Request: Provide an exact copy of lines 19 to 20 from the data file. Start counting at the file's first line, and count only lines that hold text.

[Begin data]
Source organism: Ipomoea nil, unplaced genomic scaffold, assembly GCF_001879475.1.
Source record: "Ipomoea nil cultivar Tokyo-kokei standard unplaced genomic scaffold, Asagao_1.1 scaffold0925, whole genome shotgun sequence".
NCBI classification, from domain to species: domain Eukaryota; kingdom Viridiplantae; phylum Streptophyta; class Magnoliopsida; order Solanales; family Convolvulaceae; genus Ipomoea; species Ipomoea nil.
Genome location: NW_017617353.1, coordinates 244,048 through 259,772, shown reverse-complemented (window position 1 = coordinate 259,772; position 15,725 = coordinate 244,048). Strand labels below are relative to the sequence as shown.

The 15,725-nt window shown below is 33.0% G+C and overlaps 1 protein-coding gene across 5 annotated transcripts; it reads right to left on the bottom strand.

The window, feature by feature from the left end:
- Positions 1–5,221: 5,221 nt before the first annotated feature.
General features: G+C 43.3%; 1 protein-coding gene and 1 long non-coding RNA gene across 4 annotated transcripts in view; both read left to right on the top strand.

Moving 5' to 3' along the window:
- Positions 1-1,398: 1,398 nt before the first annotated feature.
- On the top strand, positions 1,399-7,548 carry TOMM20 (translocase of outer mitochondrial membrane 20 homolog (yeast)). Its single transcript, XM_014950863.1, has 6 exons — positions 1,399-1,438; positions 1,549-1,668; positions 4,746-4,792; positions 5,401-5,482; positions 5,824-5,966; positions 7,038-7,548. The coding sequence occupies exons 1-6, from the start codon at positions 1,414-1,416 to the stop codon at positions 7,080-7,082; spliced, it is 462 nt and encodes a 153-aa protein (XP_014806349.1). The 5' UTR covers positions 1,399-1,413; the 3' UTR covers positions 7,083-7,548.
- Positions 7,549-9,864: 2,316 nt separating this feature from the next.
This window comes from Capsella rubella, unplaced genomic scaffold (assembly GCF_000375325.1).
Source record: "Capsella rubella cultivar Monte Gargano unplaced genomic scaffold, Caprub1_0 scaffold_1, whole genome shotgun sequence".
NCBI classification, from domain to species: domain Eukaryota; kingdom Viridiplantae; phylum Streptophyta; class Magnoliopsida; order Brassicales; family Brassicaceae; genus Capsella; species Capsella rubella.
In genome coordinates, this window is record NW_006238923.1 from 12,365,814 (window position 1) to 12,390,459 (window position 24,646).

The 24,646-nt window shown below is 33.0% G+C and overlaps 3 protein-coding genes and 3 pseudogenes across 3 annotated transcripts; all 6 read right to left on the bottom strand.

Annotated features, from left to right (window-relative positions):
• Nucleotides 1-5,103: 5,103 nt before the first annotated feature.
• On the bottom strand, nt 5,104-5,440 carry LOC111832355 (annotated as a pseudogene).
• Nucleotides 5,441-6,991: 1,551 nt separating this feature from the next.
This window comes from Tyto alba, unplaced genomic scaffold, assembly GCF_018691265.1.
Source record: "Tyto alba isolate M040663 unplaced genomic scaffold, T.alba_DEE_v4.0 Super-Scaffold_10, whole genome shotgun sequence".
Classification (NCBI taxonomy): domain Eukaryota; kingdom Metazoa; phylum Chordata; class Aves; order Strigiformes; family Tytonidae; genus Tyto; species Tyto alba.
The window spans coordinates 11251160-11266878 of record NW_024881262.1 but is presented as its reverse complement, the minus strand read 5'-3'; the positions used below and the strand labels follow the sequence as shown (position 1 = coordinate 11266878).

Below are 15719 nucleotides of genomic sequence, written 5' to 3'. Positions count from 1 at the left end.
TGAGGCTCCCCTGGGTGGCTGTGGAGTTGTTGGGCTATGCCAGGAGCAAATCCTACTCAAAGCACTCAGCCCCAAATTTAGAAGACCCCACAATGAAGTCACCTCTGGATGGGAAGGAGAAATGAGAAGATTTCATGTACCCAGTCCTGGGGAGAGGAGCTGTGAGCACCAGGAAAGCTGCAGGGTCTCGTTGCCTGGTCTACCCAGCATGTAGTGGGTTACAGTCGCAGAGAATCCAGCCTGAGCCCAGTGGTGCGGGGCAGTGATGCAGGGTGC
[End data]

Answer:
• Nucleotides 1-5,103: 5,103 nt before the first annotated feature.
• On the bottom strand, nt 5,104-5,440 carry LOC111832355 (annotated as a pseudogene).